New York City

Maloney’s new post, Bloomberg’s filing and Cuomo’s JCOPE headache

Rounding up the week’s political news.

Congresswoman Carolyn Maloney speaks at the National Press Club.

Congresswoman Carolyn Maloney speaks at the National Press Club. ALBERT H. TEICH/Shutterstock

New York City is known for its urban wildlife. There is the famous Pizza Rat, as well as Flood Rat, Cigarette Cockroach and Egg Roll Squirrel. Now Subway Raccoons can be added to the list. These adorable trash pandas are the cause of a growing number of train delays, and they appear to be getting bolder, given their forays onto subway platforms. Causing delays may be a problem, but perhaps straphangers can learn to respect hardworking raccoons waiting for a train, just trying to get to work.

Carolyn Maloney vs. the White House

Rep. Carolyn Maloney is the latest New Yorker to take on a prominent role in the impeachment inquiry. Following the death of Rep. Elijah Cummings in October, House Democrats voted to make Maloney the new chairwoman of the Oversight and Reform Committee, of which she was the most senior member. Maloney, the first woman to hold the position, had been serving as its temporary chairwoman. Although the House Intelligence Committee has taken the lead on impeachment, Maloney’s new role puts her in charge of one of the other two committees that are deeply involved in the inquiry. The third, the House Judiciary Committee, is led by fellow New York Rep. Jerrold Nadler, giving the Empire State an outsized voice in the proceedings.

Bloomberg files for president

Former New York City Mayor Michael Bloomberg has all but officially declared his entry in the Democratic presidential primary by filing with the Federal Election Commission. The move comes after Bloomberg filed to put his name on the ballot in five early deadline states, which he had characterized as keeping his options open while he continued to deliberate – which technically, his spokespeople say he’s still doing. Bloomberg started the week by apologizing for his support of stop-and-frisk policing, which was declared unconstitutional because of how it targeted minority New Yorkers. The apology was interpreted as an attempt to mend fences with black voters. He also issued a mea culpa through a surrogate for past sexist statements. Should he officially declare, Bloomberg would have a lot of catching up to do before the first caucus in Iowa in February.

Cuomo’s JCOPE headache 

Gov. Andrew Cuomo has found himself entangled in a new scandal having to do with Joseph Percoco. Early this year, the state Joint Commission on Public Ethics held a confidential vote on whether it would investigate the former Cuomo aide. According to state law, those deliberations were meant to be kept private. However, someone reportedly provided Cuomo with information about the closed-door vote. According to the Times Union, Assembly Speaker Carl Heastie’s executive counsel, Howard Vargas, reached out to one of the commissioners, informing her that Cuomo was aware of how she voted. The state inspector general’s office investigated the alleged leak, but could not confirm whether it had occurred. JCOPE has since decided not to release the letter from the state inspector general’s office regarding its probe. The entire affair has led to some lawmakers renewing their calls to revamp the state’s ethics agency.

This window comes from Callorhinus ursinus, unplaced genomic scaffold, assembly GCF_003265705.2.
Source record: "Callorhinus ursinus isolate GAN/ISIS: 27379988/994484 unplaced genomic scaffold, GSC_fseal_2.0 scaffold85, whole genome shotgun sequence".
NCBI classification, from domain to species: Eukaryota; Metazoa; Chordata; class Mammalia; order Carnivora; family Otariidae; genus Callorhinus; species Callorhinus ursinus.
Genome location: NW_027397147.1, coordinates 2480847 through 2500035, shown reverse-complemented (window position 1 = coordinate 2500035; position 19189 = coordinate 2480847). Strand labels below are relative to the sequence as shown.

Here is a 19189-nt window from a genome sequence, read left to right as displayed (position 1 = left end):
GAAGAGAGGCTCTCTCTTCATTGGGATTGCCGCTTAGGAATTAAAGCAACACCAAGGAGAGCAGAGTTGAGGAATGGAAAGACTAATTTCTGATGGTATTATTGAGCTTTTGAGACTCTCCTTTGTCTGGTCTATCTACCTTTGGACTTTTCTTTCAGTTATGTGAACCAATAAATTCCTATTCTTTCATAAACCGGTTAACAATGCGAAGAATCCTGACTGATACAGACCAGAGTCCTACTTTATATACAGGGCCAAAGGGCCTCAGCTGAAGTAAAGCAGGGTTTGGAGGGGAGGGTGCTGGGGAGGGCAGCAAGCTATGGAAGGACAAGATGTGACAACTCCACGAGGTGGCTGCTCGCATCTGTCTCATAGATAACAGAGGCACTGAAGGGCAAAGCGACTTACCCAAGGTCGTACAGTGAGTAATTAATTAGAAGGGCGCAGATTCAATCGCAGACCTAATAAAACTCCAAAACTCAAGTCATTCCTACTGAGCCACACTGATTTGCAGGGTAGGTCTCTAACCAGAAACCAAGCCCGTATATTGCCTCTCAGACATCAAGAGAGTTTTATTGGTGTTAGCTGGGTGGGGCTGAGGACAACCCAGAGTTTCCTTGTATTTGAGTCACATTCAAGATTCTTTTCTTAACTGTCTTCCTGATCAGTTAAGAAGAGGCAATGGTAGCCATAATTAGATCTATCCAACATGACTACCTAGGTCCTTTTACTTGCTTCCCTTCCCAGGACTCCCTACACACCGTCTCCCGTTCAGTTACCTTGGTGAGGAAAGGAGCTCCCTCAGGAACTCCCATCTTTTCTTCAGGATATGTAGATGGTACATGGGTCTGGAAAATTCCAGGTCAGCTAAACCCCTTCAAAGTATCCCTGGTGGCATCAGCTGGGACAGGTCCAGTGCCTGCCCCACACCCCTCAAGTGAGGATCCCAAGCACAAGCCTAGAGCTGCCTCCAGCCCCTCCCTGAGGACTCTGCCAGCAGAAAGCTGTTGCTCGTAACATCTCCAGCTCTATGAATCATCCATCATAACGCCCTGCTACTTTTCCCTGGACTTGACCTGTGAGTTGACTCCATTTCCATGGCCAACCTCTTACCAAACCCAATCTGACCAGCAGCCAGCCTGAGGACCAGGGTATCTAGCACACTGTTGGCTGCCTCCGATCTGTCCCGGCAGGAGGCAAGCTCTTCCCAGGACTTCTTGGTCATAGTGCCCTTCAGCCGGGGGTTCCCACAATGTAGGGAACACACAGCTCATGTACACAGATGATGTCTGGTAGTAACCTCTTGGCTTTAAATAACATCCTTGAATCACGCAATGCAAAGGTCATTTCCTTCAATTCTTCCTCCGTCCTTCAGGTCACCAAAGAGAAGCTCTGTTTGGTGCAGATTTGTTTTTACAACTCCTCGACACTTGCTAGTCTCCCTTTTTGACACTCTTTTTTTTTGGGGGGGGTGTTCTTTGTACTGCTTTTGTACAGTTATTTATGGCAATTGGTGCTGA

NYC’s ban on flavored e-cigarettes

After New York recorded its second vaping illness-related death, the New York City Council reached an agreement to pass a ban on flavored e-cigarettes, including those that are menthol-flavored. The body is expected to pass the legislation on Tuesday, after which Mayor Bill de Blasio is expected to sign it into law. Once it becomes official, New York City will become the most populous municipality to impose such a ban. The council will not, however, vote on a related measure to prohibit regular menthol cigarettes, amid concerns from some advocates that such a move would criminalize the black community and lead to more police harassment.

Housing discrimination on Long Island

A three-year investigation by Newsday revealed widespread and chronic discrimination in the real estate industry on Long Island, one of the most segregated suburbs in the country. Through interactions with more than 90 real estate agents, reporters found a significant number of agents working for major brokerages engaged in discriminatory practices, including directing prospective buyers to certain neighborhoods based on race, potentially in violation of the Fair Housing Act. The report led to swift calls for action by a variety of lawmakers. State Attorney General Letitia James said she would investigate the alleged practices, while the state Senate announced it would hold a hearing on the matter. Gov. Andrew Cuomo also directed state agencies to launch a joint probe.

Council staffers seek to unionize

Legislative staff members at the New York City Council have formally launched a unionization effort, starting with a card campaign to gather the necessary support to be recognized. The move comes after more than 100 current and former staffers sent a letter to the City Council expressing disappointment to body that it did not expel City Councilman Andy King for his abusive behavior toward his employees. It also comes shortly after two separate analyses of staff pay revealed extreme disparity among council members, as well as low wages for people who work extensive overtime. Leaders of the organizing effort are trying to institute baseline standards for pay, regardless of which member someone works for, and additional workplace protections. Although City Council Speaker Corey Johnson expressed support for the organizers, he has not yet committed to voluntarily recognizing the union, should it gain enough support.